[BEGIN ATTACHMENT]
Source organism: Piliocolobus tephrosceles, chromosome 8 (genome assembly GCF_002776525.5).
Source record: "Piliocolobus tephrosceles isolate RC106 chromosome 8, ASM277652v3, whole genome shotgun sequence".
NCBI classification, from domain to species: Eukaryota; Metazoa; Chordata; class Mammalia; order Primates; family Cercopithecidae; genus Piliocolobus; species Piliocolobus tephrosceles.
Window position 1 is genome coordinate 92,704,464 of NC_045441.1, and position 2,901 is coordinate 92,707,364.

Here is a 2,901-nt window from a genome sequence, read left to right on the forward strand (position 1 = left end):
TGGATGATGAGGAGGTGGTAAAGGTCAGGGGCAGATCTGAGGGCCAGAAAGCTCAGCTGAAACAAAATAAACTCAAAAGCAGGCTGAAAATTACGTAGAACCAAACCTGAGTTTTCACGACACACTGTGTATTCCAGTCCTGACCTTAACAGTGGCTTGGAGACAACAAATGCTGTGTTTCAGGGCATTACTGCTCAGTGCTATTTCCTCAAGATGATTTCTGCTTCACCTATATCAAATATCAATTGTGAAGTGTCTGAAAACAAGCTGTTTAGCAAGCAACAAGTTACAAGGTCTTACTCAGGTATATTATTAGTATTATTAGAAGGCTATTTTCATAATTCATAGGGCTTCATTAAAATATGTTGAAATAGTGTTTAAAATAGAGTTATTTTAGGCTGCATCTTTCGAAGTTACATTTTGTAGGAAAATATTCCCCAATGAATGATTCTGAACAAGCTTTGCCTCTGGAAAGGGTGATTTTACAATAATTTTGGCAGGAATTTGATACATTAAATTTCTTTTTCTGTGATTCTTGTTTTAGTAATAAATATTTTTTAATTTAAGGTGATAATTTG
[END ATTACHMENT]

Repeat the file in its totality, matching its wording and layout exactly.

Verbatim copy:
Source organism: Piliocolobus tephrosceles, chromosome 8 (genome assembly GCF_002776525.5).
Source record: "Piliocolobus tephrosceles isolate RC106 chromosome 8, ASM277652v3, whole genome shotgun sequence".
NCBI classification, from domain to species: Eukaryota; Metazoa; Chordata; class Mammalia; order Primates; family Cercopithecidae; genus Piliocolobus; species Piliocolobus tephrosceles.
Window position 1 is genome coordinate 92,704,464 of NC_045441.1, and position 2,901 is coordinate 92,707,364.

Here is a 2,901-nt window from a genome sequence, read left to right on the forward strand (position 1 = left end):
TGGATGATGAGGAGGTGGTAAAGGTCAGGGGCAGATCTGAGGGCCAGAAAGCTCAGCTGAAACAAAATAAACTCAAAAGCAGGCTGAAAATTACGTAGAACCAAACCTGAGTTTTCACGACACACTGTGTATTCCAGTCCTGACCTTAACAGTGGCTTGGAGACAACAAATGCTGTGTTTCAGGGCATTACTGCTCAGTGCTATTTCCTCAAGATGATTTCTGCTTCACCTATATCAAATATCAATTGTGAAGTGTCTGAAAACAAGCTGTTTAGCAAGCAACAAGTTACAAGGTCTTACTCAGGTATATTATTAGTATTATTAGAAGGCTATTTTCATAATTCATAGGGCTTCATTAAAATATGTTGAAATAGTGTTTAAAATAGAGTTATTTTAGGCTGCATCTTTCGAAGTTACATTTTGTAGGAAAATATTCCCCAATGAATGATTCTGAACAAGCTTTGCCTCTGGAAAGGGTGATTTTACAATAATTTTGGCAGGAATTTGATACATTAAATTTCTTTTTCTGTGATTCTTGTTTTAGTAATAAATATTTTTTAATTTAAGGTGATAATTTG